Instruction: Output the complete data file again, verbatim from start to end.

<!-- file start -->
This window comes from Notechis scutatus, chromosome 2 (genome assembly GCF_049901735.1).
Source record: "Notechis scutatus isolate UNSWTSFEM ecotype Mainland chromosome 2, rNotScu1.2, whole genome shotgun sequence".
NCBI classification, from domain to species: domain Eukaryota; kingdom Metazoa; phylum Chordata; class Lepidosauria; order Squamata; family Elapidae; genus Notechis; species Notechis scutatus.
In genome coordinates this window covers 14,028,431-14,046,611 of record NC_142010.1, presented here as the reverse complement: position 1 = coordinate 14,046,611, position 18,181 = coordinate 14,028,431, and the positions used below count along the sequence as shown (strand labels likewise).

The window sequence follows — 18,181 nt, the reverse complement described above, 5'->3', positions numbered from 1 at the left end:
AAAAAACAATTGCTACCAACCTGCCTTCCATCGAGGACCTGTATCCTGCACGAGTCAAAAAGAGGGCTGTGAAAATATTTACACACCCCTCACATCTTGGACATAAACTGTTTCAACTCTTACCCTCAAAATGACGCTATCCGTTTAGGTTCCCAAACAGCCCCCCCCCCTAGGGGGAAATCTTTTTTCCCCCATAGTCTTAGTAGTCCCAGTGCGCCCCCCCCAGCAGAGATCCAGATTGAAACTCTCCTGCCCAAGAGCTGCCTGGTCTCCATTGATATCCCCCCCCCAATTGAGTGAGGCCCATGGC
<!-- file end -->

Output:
This window comes from Notechis scutatus, chromosome 2 (genome assembly GCF_049901735.1).
Source record: "Notechis scutatus isolate UNSWTSFEM ecotype Mainland chromosome 2, rNotScu1.2, whole genome shotgun sequence".
NCBI classification, from domain to species: domain Eukaryota; kingdom Metazoa; phylum Chordata; class Lepidosauria; order Squamata; family Elapidae; genus Notechis; species Notechis scutatus.
In genome coordinates this window covers 14,028,431-14,046,611 of record NC_142010.1, presented here as the reverse complement: position 1 = coordinate 14,046,611, position 18,181 = coordinate 14,028,431, and the positions used below count along the sequence as shown (strand labels likewise).

The window sequence follows — 18,181 nt, the reverse complement described above, 5'->3', positions numbered from 1 at the left end:
AAAAAACAATTGCTACCAACCTGCCTTCCATCGAGGACCTGTATCCTGCACGAGTCAAAAAGAGGGCTGTGAAAATATTTACACACCCCTCACATCTTGGACATAAACTGTTTCAACTCTTACCCTCAAAATGACGCTATCCGTTTAGGTTCCCAAACAGCCCCCCCCCCTAGGGGGAAATCTTTTTTCCCCCATAGTCTTAGTAGTCCCAGTGCGCCCCCCCCAGCAGAGATCCAGATTGAAACTCTCCTGCCCAAGAGCTGCCTGGTCTCCATTGATATCCCCCCCCCAATTGAGTGAGGCCCATGGC